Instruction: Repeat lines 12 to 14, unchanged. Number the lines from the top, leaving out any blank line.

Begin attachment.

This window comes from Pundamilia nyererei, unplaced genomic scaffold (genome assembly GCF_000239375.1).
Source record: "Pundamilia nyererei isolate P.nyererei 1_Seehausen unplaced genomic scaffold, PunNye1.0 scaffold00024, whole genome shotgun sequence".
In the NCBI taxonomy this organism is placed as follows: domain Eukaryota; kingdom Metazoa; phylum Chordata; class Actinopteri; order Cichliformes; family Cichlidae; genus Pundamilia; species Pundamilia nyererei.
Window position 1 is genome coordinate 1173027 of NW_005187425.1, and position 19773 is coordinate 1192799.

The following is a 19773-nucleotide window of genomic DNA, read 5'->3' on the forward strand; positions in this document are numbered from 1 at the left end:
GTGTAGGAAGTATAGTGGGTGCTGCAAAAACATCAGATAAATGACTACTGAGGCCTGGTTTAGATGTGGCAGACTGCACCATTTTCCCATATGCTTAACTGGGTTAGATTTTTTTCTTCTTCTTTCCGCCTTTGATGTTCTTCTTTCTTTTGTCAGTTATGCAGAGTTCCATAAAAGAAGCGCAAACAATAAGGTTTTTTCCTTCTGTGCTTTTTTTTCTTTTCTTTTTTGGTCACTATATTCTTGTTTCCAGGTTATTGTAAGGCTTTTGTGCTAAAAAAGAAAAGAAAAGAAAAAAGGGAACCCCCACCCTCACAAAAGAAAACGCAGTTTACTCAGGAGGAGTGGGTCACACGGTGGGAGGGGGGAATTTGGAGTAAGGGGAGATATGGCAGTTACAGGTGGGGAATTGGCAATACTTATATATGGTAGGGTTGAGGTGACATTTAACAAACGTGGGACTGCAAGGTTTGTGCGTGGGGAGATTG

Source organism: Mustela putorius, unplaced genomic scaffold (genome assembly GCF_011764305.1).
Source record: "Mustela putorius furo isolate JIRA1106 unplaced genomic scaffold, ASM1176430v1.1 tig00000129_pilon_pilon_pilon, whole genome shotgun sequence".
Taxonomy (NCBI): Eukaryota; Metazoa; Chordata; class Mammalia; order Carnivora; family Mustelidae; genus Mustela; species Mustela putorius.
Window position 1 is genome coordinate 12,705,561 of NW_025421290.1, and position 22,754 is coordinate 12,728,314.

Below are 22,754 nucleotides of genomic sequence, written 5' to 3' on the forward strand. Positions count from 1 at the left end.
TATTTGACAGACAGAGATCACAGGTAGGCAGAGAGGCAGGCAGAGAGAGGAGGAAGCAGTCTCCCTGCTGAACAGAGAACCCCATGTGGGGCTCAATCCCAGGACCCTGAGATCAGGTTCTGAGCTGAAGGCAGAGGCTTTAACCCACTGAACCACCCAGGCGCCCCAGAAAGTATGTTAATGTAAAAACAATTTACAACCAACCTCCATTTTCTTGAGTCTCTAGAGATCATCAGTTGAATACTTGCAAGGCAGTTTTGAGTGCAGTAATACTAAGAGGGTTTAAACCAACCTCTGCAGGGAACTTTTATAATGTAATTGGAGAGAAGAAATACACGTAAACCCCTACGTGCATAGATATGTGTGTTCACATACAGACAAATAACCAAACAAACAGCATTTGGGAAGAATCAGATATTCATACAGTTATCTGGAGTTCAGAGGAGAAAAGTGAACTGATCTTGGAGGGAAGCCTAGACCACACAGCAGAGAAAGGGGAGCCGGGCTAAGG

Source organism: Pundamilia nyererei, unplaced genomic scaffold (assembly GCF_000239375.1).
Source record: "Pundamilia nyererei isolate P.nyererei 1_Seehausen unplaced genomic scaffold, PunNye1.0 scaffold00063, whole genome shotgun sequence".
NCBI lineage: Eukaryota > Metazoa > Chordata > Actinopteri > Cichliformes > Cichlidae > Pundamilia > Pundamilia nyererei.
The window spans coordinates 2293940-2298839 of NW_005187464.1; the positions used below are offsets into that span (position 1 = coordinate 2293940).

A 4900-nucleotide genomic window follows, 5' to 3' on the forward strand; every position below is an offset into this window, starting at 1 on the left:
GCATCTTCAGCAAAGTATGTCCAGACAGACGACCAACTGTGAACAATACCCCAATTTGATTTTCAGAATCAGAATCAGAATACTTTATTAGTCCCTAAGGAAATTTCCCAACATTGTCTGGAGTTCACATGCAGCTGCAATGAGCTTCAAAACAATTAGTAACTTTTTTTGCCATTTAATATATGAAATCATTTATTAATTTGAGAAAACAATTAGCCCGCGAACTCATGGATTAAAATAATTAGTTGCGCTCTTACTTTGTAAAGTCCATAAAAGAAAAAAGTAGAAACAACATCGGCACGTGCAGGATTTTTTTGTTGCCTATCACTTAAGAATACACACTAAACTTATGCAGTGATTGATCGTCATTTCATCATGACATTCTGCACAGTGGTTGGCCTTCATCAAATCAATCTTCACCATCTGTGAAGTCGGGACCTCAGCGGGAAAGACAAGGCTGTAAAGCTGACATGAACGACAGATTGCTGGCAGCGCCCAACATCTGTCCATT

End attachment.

TATTTGACAGACAGAGATCACAGGTAGGCAGAGAGGCAGGCAGAGAGAGGAGGAAGCAGTCTCCCTGCTGAACAGAGAACCCCATGTGGGGCTCAATCCCAGGACCCTGAGATCAGGTTCTGAGCTGAAGGCAGAGGCTTTAACCCACTGAACCACCCAGGCGCCCCAGAAAGTATGTTAATGTAAAAACAATTTACAACCAACCTCCATTTTCTTGAGTCTCTAGAGATCATCAGTTGAATACTTGCAAGGCAGTTTTGAGTGCAGTAATACTAAGAGGGTTTAAACCAACCTCTGCAGGGAACTTTTATAATGTAATTGGAGAGAAGAAATACACGTAAACCCCTACGTGCATAGATATGTGTGTTCACATACAGACAAATAACCAAACAAACAGCATTTGGGAAGAATCAGATATTCATACAGTTATCTGGAGTTCAGAGGAGAAAAGTGAACTGATCTTGGAGGGAAGCCTAGACCACACAGCAGAGAAAGGGGAGCCGGGCTAAGG

Source organism: Pundamilia nyererei, unplaced genomic scaffold (assembly GCF_000239375.1).
Source record: "Pundamilia nyererei isolate P.nyererei 1_Seehausen unplaced genomic scaffold, PunNye1.0 scaffold00063, whole genome shotgun sequence".